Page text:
Attorneys for a group of terminally ill individuals have taken legal action to prevent prosecution of physicians who provide assistance in dying to terminally ill, mentally competent individuals. The attorneys have sued 5 district attorneys and the attorney general for the State of New York to stop them from prosecution of physicians who provide assistance in dying to terminally ill patients. Kathryn Tucker, the Executive Director of the Disability Rights Legal Center, represents the plaintiffs. She recently stated “this case is about letting the patient, the individual, choose how they will cross the threshold to death when faced with the final ravages of terminal illness.”

Presently under New York law, terminally ill, mentally competent New York residents can opt to withdraw life prolonging medical procedures to hasten their death. Examples of medical assistance they can refuse to take involve the utilization of ventilators and feeding tubes. They can also ask for drugs to keep them in a deep sleep while they slowly die of hunger and thirst.

Doctor Assisted Suicide

New York has a statute which prevents doctor assisted suicide. It is an E felony to “promote a suicide attempt.” This is defined as intentionally causing or aiding another person to commit suicide. In addition, there is a second statute which classifies the act of intentionally causing or aiding another person to commit suicide as a C felony, also known as second degree manslaughter. A Class C felony can be punishable by a sentence of up to 15 years in prison, and a Class E felony can be punishable by a sentence of up to 4 years in prison. This lawsuit states there is no “valid statutory basis” to prosecute doctors who provide aid in dying because a mentally competent, terminally ill patient opting for a “peaceful death” does not constitute suicide. Ms. Tucker, when interviewed, stated the law in New York creates a “chill in the environment” which may make physicians fearful of assisting patients with suicide.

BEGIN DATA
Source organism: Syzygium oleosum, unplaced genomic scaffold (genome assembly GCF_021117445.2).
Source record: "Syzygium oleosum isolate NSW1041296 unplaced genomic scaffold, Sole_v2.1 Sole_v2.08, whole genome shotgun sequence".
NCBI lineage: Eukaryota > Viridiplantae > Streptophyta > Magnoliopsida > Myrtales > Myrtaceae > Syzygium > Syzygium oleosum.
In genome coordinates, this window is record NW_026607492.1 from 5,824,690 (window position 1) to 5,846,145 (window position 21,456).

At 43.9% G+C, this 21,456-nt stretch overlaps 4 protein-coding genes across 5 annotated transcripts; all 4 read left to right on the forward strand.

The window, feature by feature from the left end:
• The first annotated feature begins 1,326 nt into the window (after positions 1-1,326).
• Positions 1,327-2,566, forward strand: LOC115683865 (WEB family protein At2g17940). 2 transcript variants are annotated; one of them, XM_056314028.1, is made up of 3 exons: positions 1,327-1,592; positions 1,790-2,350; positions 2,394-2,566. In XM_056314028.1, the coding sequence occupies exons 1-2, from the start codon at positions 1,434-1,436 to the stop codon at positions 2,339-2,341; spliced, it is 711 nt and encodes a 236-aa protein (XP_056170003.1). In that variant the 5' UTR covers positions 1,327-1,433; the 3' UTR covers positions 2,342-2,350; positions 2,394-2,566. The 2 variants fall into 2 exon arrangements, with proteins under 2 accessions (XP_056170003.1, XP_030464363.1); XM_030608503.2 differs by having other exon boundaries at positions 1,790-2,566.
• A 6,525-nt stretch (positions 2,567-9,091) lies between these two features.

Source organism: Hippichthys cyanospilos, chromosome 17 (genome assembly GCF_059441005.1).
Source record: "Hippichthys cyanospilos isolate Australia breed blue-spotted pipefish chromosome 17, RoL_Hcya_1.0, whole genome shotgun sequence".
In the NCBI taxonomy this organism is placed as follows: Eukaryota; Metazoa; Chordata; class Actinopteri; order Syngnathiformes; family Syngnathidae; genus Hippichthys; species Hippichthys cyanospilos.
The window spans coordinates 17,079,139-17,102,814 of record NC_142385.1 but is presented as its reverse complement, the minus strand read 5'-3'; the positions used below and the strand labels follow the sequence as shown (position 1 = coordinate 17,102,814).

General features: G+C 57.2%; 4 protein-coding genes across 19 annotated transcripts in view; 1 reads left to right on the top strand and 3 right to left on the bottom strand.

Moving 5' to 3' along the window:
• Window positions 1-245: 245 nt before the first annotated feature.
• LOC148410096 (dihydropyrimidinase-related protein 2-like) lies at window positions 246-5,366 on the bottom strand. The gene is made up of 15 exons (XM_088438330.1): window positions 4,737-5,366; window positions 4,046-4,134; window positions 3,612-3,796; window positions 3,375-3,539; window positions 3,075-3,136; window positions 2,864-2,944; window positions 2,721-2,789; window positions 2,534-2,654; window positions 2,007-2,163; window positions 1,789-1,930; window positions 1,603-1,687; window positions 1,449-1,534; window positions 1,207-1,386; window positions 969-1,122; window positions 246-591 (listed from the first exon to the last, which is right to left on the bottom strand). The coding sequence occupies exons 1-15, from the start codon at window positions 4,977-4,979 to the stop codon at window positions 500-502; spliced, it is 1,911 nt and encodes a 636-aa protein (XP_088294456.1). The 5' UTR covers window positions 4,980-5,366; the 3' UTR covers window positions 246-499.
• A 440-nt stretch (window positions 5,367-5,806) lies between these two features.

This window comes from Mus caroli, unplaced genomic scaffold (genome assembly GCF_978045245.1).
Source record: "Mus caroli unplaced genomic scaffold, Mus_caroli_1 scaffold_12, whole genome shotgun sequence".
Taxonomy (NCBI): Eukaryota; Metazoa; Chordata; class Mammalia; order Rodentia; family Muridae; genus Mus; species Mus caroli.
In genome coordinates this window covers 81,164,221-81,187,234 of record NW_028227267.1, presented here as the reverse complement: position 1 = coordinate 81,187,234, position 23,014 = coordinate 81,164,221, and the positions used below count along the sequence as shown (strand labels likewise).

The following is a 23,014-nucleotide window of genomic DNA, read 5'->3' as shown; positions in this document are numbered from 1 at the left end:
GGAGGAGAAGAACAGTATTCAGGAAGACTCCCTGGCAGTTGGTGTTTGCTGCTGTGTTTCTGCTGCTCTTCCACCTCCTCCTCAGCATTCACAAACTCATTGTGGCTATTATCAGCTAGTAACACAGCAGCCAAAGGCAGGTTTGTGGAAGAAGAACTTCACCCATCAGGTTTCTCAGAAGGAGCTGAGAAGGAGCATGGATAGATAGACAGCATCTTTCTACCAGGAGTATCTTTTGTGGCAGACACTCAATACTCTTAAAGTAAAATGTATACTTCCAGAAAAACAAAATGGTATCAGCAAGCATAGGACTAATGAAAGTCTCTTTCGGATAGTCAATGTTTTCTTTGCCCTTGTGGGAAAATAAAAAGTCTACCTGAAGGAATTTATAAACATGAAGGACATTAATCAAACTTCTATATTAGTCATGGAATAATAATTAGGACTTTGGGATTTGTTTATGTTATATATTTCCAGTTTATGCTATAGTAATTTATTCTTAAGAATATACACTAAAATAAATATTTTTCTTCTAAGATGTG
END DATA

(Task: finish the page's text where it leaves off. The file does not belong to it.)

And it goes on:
Aid in dying statutes make it legal to assist patients with suicide in the States of New Mexico, Oregon, Vermont, Washington and Montana. This lawsuit seeks to bring the State of New York into this group.

Elliot S. Schlissel is an elder law attorney. He helps clients with regard to wills and estate lawyer in New York

How Estate Litigation Works in Surrogate’s Court – Part II

estate litigation lawyerThe Trial

The trial will either be conducted before a jury or by a judge. There are certain issues an individual can request a jury for. If the claims at trial are that the executor, administrator or trustee embezzled funds or acted improperly, the court can order that individual to repay the estate or the trust for the funds which were improperly taken.

Estate litigation is complex and emotional. It usually takes place between loved ones who have a dispute over money. The difference between estate litigation and divorces is that in divorces loved ones fight over their money and in estate litigation the parties are litigating regarding other people’s money. The best way to deal with estate legal problems is to hire an experienced, dedicated estates attorney. When hiring an attorney you should investigate his or her background to make sure they are the right person to handle your case.   You should discuss with the attorney how many Surrogate’s Court cases he or she has tried, what type of estate cases he or she has tried and the results in these cases.